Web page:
Chemo #4

Today was #4 and I am now officially on the downhill side!

My chemo buddy today was my friend Jen, and we had fun hanging out. The time flew by.

  
Today they put the IV in my hand and it was the best one yet. You couldn’t even see where it was when they removed it.

Yeah!

And the best part is that my white blood count was high enough that I don’t need to come back tomorrow and get the Neulasta shot. It made me so sick last time. We agreed I would do it again at chemo #5 and then I might be able to skip it at #6.

Again, yeah!

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Feeling Better

I feel like a whole new person today. You know how when you start feeling better you realize just how awful it felt to be sick? And then it makes you appreciate feeling well?

Nothing hurts or aches (except residual surgery soreness), no headache and my energy is good.

It’s a great Monday.

Let’s not sugarcoat it

I feel like crap. Actually I feel like I’ve been beaten all over and I have the flu. I’ve felt like this for two days and tried to ignore it but this morning around 5:30 I realized I had a fever and needed to call the doctor.

The on call doctor sent me to the clinic this morning to see the nurse practitioner and get bloodwork to see if I have an infection.

I got a sweet parking spot because it’s a Saturday morning. Apparently less people have cancer on Saturdays. I thought the doctor was mistaken about the Saturday clinic and they were closed because it was so dark.

I was surprised to see a person at the check in desk. I checked in on the recently installed iPad electronic check-in system and she put on my ID bracelet. She gave me some paperwork in a red folder and said, “Do you remember where the chemo room is? Go back there to the nurse’s station and give this to the first nurse you see. I continued through the dark empty clinic back to the chemo room. It felt bright and cheery compared to the rest of the place.

The nurse directed me to put my paperwork in a tray and pick a chair so I looked around. There were three patients other than me. I sat near a bald younger woman in a baseball cap who was just chilling with her iPad and making phone calls.

I tried to knit, I spent some time on Pinterest. I totally eavesdropped on what was going on with the other patients.

I started talking to Lisa, the woman next to me. She was personable and interesting and I moved over in the chair next to her. Lisa is getting treated for early ovarian cancer and found out she is BRCA positive. She made a brave and smart decision and is planning a bilateral prophylactic (preventative) mastectomy later this year, possibly with the same surgeon I used. I gave her mastectomy tips, she gave me Neulasta tips. We talked about our families and work. 

Eventually the nurse practitioner walked up to her and said “Lisa, I hear you have a fever. What’s going on?”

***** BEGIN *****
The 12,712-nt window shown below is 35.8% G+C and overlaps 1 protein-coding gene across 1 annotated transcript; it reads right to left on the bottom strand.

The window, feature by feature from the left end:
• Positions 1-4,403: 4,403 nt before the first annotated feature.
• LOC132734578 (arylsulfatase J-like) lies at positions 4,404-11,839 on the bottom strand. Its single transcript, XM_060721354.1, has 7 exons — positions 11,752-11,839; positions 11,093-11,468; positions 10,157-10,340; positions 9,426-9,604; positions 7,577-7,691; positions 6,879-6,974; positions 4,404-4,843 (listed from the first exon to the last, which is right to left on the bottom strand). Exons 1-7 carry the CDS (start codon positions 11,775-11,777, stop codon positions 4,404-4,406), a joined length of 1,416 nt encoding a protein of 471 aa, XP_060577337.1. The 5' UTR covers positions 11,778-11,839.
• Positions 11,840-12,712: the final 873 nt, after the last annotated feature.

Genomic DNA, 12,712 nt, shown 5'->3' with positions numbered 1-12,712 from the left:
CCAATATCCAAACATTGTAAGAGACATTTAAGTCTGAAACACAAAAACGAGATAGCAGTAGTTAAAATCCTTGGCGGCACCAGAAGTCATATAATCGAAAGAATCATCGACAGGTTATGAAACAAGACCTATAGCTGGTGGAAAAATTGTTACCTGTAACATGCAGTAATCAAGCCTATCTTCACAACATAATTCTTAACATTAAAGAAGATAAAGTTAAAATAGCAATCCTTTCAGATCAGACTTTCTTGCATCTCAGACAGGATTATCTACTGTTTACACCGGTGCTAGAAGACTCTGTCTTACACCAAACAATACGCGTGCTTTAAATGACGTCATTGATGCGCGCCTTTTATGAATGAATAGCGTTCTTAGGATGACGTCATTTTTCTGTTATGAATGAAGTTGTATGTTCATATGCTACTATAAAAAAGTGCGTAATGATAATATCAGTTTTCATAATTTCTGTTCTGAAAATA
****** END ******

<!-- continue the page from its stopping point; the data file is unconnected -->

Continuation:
“It’s not me, it’s her.” Lisa pointed to me. “I thought she was your friend,” said the NP.

“We just met,” I said. “Nobody ever believes I’m a chemo patient because I have hair.”

The NP looked at me. “Elizabeth, so you have a fever, what’s going on?”

“I’ve felt terrible for two days. I hurt all over and I had a 102 fever. I got it down to 101 with Advil and then added Tylenol and it went away just before I came here. I don’t know if it’s the chemo, the Neulasta or an infection. The on call doctor wanted some bloodwork.”

“Do we have a lab today?”, she asked one of the nurses.” “We are the lab,” replied the nurse.

“You don’t look like someone with a blood infection but we’ll check. And we will also do a CBC.” 

“I don’t look like someone with cancer either, and I feel worse than I look, although it’s getting much better without the fever.”

One of the nurses drew blood. It was difficult to figure out where to stick me because I’m so bruised from this week’s IV debacle, but she was great and got a vein on the first try.

I hung out with Lisa while they ran a CBC. It takes less than an hour. I was pleased to hear that my white blood cell count had increased from 7 to 44, which means the Neulasta is working. It could also mean I have an infection. I can’t wait to see what it is when I go in for chemo #4 on May 27th.

The NP gave me a prescription for a broad spectrum antibiotic and said it would take a few days for the blood cultures to be analyzed. She wished me well and I was finished.

I ended up staying a while longer talking to Lisa and I was surprised to realize that I was feeling much better. Only a few achy spots and no signs of the fever. I’m off to enjoy the weekend!

The good news is that although I run my insulin pump empty almost every day (it used to last for three days) my blood sugars are better than chemo 1&2. My blood sugar control plan is working.

Chemo #3

I’m so thankful my parents didn’t name me LaQuita Snuffin. Because when you are at the clinic and they call out that name everybody looks up. And LaQuita didn’t look like she was feeling great today.